I shouldn’t have waited I guess. How many of the rest of you are seeing H&R Screwy?

        1. It started looking different yesterday afternoon.

          1. The evil Kochtopus needs bigger sidebar ads. Even tho the adverts are the same @*(&$@ vendors. Just bigger. so now we can Not Give a Shit in equal amounts to larger ads.

            Seriously though. it hurts my neck.

            Website design seems to be a constant process of taking a perfectly readable format, and gradually chipping away at it until it becomes some ungodly mess that is painful to look at and impossible to navigate. Sort of like Government work, really.

            1. For an example of everything wrong with Web Design, please see =


              I believe they may make history. “First website to be determined a crime against humanity”

              1. Is it even possible to close that goddamn motherfucking overlay asking you to subscribe? I spent a good 10 minutes looking for an X to click on to close, but it must have been black-on-black because I couldn’t find it.

                What an utter clusterfuck.

                1. “Ted S.|1.16.14 @ 4:29PM|#

                  Is it even possible to close that goddamn motherfucking overlay asking you to subscribe?”

                  bwa ha hahahahahahahaahahahaaaaaaa

                  No. Even if you try and subscribe, it just gets worse. Even if you *are* subscribed, it keeps repeatedly asking you that. Then it asks you to change your password. Then that doesn’t work either.

                  It is website of THE DAMNED.

            2. Reason has ads in the sidebar…?

              1. I’m not seeing any changes. Looks the same as always.

                1. Ditto on Mozilla

                2. YOU MOCK MY PAIN!?


                  No, really, you’re kidding, right? The sidebar on the right went from a measly 1.5″ or so to like 4″ wide now. which crushed the indent on the left, putting all the text squished on the extreme left of the screen.

                  That said – Dear Reason: please keep the really hot chick who wears the red/orange Roadkill T-shirt. You know the one I mean. The one lying down. Smiling. Keep that one. Thank you.

                  1. Oh, also? There’s like 3 hot chicks in the sidebar now.

                    So, yes, I’m still complaining. But AD/HD girl does qualify as New And Improved webmastering. That wins a Golf Clap.


        2. Announcements? That’s funny. They never point out that they changed the website because that only calls attention to it. Not only H&R, but basically everyone.

    3. Since Reason.com probably has a ‘suggestion box’ or some shit, somewhere… let’s try a little consumer-input.

      “look, if you MUST have more ad-space, that’s fine. But integrate it into the !@(*@# site rather than shove it onto the side, which squishes 99% of the content, and forces much more scrolling than needed for pure text.

      i.e. = put the ads between posts. in the middle of the screen. like you already do with the individual articles before the comments start. The sidebar stuff is a waste in a vertical-oriented blog, because at a certain point they stop and now all you’ve got is a ton of unused blank space on the side, which would have been better employed *making the posts READABLE*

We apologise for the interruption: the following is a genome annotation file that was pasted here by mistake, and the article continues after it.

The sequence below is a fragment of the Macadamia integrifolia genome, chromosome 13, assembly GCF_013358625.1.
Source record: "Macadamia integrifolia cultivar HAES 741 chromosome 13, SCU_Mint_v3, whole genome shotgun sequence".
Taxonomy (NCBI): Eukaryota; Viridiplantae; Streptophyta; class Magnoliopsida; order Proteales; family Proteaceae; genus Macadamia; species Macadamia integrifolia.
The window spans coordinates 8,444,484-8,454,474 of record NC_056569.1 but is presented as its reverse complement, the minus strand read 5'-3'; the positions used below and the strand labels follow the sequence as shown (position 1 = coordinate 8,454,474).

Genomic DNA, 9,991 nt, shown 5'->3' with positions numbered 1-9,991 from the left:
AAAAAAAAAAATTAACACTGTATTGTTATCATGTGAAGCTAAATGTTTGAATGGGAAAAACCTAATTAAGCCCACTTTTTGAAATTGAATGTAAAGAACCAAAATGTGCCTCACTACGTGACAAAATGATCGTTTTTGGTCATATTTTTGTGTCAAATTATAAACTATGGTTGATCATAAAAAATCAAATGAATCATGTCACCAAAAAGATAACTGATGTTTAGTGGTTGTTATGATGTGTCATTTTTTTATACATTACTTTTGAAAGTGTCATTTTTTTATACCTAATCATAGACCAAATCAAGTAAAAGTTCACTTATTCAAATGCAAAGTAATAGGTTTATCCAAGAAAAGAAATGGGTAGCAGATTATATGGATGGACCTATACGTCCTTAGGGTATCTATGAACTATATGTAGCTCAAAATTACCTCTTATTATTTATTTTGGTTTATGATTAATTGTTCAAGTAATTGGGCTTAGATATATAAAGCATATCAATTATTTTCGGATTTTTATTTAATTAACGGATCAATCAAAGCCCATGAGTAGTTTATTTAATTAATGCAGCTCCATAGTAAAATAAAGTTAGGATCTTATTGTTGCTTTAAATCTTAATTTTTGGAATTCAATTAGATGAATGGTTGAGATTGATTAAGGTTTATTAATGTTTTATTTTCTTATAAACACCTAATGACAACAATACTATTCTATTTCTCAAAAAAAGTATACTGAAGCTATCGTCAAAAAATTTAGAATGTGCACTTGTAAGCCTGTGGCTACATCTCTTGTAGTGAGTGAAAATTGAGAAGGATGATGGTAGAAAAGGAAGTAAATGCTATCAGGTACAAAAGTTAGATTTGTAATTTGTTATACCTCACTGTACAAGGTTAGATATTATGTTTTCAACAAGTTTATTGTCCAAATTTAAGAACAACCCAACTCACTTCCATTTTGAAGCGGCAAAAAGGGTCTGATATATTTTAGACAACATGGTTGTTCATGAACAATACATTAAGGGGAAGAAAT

Repeat = squeezing text into a long, skinny vertical column is *fucking stupid and painful to read*



      You probably *can’t* read that, because FP has gone full-retard down the road of internet self-destruction.

      It may seem implicitly sexist to put this way, but I’ll do it anyway = *No one cares what you’re saying when you’re painful to look at.* Just a thought.

  10. At a gross level, we need three (maybe four) data points to evaluate OCare’s impact on coverage:

    (1) How many people had health insurance (not Medicaid, which isn’t insurance) at the end of 2013 (those cancellations were mostly effective 12/31/13)

    (2) How many people have health insurance (fully paid for and in effect) on April 1, 2013 (when all the extended deadlines for signing up run out)?

    (3) How many people who had health insurance in 2013 are now on Medicaid?

    (4) How many people who were newly eligible for Medicaid under the OCare expansion have signed up for Medicaid?

    The odds that we will actually get this information, and that it will be widely distributed and discussed in the DemOp media complex? Nil.

    1. Those numbers are pretty available. We certainly know them for 1 October 2014. And you could get a pretty good guess on the numbers for 2014 by conducting a few well run polls, which someone will do. It won’t be the media but some think tank or insurance industry group will.

      The numbers will be out there. What the media will do is not publish them and tell the country how the number of people with health insurance really isn’t important. Yeah, they are going to be that mendacious. After years of crusading for the uninsured Americans, the media is going to spend all of 2014 talking about how the number of uninsured people isn’t really very important.

      1. Americans, the media is going to spend all of 2014 talking about how the number of uninsured people isn’t really very important.